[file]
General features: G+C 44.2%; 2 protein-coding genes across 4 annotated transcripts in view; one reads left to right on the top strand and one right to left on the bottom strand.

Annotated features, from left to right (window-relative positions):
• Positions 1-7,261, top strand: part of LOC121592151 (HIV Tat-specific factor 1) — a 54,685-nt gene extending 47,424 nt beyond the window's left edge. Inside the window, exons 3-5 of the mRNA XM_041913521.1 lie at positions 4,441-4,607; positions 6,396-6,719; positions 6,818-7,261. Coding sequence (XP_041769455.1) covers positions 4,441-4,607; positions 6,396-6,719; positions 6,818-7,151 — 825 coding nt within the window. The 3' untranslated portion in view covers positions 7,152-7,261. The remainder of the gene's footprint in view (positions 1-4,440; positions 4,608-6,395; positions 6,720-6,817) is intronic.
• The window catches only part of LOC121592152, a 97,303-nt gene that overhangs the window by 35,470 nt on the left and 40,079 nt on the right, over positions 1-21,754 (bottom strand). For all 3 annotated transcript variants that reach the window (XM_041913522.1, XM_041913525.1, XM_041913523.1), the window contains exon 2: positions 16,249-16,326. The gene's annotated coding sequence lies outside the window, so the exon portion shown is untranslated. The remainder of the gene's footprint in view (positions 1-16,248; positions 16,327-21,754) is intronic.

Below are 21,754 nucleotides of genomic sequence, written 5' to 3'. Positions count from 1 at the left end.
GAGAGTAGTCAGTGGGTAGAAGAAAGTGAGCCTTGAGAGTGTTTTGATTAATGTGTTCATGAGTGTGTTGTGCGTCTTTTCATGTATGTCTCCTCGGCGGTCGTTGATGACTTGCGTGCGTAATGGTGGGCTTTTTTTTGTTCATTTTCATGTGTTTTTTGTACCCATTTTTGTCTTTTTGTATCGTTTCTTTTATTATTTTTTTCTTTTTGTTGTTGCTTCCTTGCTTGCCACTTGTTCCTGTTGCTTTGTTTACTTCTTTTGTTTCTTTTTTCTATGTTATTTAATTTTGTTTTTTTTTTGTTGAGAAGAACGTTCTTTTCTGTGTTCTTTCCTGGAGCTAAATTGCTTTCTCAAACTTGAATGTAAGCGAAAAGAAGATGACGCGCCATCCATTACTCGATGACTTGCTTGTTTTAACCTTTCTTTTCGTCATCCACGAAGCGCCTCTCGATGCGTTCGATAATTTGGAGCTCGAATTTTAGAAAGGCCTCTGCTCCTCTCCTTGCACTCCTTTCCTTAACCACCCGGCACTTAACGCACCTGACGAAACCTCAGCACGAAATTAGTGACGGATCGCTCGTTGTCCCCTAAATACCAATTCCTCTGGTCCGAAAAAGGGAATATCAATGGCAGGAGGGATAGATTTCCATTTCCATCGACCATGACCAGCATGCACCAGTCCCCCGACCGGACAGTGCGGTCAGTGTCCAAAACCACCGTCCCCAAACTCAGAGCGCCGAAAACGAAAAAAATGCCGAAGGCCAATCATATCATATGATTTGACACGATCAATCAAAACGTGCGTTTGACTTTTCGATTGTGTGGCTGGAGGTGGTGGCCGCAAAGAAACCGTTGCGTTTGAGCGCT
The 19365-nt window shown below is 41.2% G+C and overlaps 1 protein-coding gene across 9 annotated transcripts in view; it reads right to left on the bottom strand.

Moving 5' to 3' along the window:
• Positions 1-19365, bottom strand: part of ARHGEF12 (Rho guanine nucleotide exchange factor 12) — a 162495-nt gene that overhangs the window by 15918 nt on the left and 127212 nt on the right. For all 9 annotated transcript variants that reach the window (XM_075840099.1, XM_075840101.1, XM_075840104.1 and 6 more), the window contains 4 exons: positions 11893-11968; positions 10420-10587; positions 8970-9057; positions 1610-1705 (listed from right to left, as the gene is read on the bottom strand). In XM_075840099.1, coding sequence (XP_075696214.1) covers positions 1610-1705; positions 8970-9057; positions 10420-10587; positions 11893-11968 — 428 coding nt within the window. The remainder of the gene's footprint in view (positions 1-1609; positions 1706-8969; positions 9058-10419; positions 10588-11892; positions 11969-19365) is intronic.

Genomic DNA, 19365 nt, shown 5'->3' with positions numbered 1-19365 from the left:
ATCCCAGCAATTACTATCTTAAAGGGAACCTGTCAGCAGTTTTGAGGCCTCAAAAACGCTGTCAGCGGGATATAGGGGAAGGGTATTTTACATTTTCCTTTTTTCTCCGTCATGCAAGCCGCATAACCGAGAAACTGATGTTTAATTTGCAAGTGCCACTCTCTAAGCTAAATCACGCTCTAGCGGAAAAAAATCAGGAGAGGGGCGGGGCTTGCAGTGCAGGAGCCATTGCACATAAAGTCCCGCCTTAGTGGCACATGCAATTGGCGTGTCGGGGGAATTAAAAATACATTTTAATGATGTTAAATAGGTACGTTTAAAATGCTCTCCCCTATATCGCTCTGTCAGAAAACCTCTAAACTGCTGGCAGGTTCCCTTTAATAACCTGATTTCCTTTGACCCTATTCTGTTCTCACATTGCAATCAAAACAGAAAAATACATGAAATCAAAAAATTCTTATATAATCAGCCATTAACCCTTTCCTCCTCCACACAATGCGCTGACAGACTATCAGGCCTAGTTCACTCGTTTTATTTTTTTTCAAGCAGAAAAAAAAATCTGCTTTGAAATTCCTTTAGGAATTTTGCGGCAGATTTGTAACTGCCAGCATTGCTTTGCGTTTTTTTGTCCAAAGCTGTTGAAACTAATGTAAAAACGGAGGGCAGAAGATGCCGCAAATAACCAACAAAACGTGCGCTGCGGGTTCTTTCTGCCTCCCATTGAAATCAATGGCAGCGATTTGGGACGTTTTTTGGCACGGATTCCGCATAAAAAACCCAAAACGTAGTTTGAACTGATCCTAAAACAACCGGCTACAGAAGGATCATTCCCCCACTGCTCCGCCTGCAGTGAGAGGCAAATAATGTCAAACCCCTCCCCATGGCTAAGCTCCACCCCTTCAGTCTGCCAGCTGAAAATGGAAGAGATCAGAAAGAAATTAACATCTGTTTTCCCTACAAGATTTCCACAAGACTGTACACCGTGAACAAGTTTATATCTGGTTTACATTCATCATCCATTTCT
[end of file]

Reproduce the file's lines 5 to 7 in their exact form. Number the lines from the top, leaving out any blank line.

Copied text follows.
Below are 21,754 nucleotides of genomic sequence, written 5' to 3'. Positions count from 1 at the left end.
GAGAGTAGTCAGTGGGTAGAAGAAAGTGAGCCTTGAGAGTGTTTTGATTAATGTGTTCATGAGTGTGTTGTGCGTCTTTTCATGTATGTCTCCTCGGCGGTCGTTGATGACTTGCGTGCGTAATGGTGGGCTTTTTTTTGTTCATTTTCATGTGTTTTTTGTACCCATTTTTGTCTTTTTGTATCGTTTCTTTTATTATTTTTTTCTTTTTGTTGTTGCTTCCTTGCTTGCCACTTGTTCCTGTTGCTTTGTTTACTTCTTTTGTTTCTTTTTTCTATGTTATTTAATTTTGTTTTTTTTTTGTTGAGAAGAACGTTCTTTTCTGTGTTCTTTCCTGGAGCTAAATTGCTTTCTCAAACTTGAATGTAAGCGAAAAGAAGATGACGCGCCATCCATTACTCGATGACTTGCTTGTTTTAACCTTTCTTTTCGTCATCCACGAAGCGCCTCTCGATGCGTTCGATAATTTGGAGCTCGAATTTTAGAAAGGCCTCTGCTCCTCTCCTTGCACTCCTTTCCTTAACCACCCGGCACTTAACGCACCTGACGAAACCTCAGCACGAAATTAGTGACGGATCGCTCGTTGTCCCCTAAATACCAATTCCTCTGGTCCGAAAAAGGGAATATCAATGGCAGGAGGGATAGATTTCCATTTCCATCGACCATGACCAGCATGCACCAGTCCCCCGACCGGACAGTGCGGTCAGTGTCCAAAACCACCGTCCCCAAACTCAGAGCGCCGAAAACGAAAAAAATGCCGAAGGCCAATCATATCATATGATTTGACACGATCAATCAAAACGTGCGTTTGACTTTTCGATTGTGTGGCTGGAGGTGGTGGCCGCAAAGAAACCGTTGCGTTTGAGCGCT
The 19365-nt window shown below is 41.2% G+C and overlaps 1 protein-coding gene across 9 annotated transcripts in view; it reads right to left on the bottom strand.